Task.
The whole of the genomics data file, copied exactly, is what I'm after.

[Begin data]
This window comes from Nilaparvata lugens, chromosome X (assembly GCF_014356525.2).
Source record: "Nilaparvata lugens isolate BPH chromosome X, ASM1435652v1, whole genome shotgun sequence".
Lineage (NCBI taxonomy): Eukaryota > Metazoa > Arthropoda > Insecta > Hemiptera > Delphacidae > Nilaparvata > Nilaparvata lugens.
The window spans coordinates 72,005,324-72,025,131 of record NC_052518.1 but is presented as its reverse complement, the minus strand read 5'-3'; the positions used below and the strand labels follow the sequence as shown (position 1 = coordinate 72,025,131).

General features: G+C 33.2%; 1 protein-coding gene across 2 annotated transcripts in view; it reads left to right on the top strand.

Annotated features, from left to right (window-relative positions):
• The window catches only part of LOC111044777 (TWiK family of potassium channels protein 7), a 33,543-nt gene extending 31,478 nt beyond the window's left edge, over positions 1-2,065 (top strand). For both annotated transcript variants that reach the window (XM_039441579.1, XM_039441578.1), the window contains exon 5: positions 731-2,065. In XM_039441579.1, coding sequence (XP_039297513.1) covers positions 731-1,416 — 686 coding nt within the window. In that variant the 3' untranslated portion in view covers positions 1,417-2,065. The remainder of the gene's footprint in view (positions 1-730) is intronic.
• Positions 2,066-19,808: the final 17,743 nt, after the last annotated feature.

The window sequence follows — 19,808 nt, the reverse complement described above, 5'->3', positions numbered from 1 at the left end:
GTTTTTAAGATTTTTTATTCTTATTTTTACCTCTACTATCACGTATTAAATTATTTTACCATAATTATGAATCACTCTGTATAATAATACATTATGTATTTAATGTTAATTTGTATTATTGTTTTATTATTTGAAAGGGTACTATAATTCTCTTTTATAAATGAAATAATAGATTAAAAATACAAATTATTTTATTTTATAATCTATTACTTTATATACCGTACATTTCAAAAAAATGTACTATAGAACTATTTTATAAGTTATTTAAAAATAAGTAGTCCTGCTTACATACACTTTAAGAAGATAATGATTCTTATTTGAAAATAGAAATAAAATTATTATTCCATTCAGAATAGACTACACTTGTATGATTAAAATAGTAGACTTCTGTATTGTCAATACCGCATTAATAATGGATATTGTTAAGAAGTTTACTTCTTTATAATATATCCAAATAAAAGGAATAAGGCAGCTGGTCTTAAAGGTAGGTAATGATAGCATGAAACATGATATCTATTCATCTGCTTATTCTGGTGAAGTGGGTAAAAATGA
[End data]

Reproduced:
This window comes from Nilaparvata lugens, chromosome X (assembly GCF_014356525.2).
Source record: "Nilaparvata lugens isolate BPH chromosome X, ASM1435652v1, whole genome shotgun sequence".
Lineage (NCBI taxonomy): Eukaryota > Metazoa > Arthropoda > Insecta > Hemiptera > Delphacidae > Nilaparvata > Nilaparvata lugens.
The window spans coordinates 72,005,324-72,025,131 of record NC_052518.1 but is presented as its reverse complement, the minus strand read 5'-3'; the positions used below and the strand labels follow the sequence as shown (position 1 = coordinate 72,025,131).

General features: G+C 33.2%; 1 protein-coding gene across 2 annotated transcripts in view; it reads left to right on the top strand.

Annotated features, from left to right (window-relative positions):
• The window catches only part of LOC111044777 (TWiK family of potassium channels protein 7), a 33,543-nt gene extending 31,478 nt beyond the window's left edge, over positions 1-2,065 (top strand). For both annotated transcript variants that reach the window (XM_039441579.1, XM_039441578.1), the window contains exon 5: positions 731-2,065. In XM_039441579.1, coding sequence (XP_039297513.1) covers positions 731-1,416 — 686 coding nt within the window. In that variant the 3' untranslated portion in view covers positions 1,417-2,065. The remainder of the gene's footprint in view (positions 1-730) is intronic.
• Positions 2,066-19,808: the final 17,743 nt, after the last annotated feature.

The window sequence follows — 19,808 nt, the reverse complement described above, 5'->3', positions numbered from 1 at the left end:
GTTTTTAAGATTTTTTATTCTTATTTTTACCTCTACTATCACGTATTAAATTATTTTACCATAATTATGAATCACTCTGTATAATAATACATTATGTATTTAATGTTAATTTGTATTATTGTTTTATTATTTGAAAGGGTACTATAATTCTCTTTTATAAATGAAATAATAGATTAAAAATACAAATTATTTTATTTTATAATCTATTACTTTATATACCGTACATTTCAAAAAAATGTACTATAGAACTATTTTATAAGTTATTTAAAAATAAGTAGTCCTGCTTACATACACTTTAAGAAGATAATGATTCTTATTTGAAAATAGAAATAAAATTATTATTCCATTCAGAATAGACTACACTTGTATGATTAAAATAGTAGACTTCTGTATTGTCAATACCGCATTAATAATGGATATTGTTAAGAAGTTTACTTCTTTATAATATATCCAAATAAAAGGAATAAGGCAGCTGGTCTTAAAGGTAGGTAATGATAGCATGAAACATGATATCTATTCATCTGCTTATTCTGGTGAAGTGGGTAAAAATGA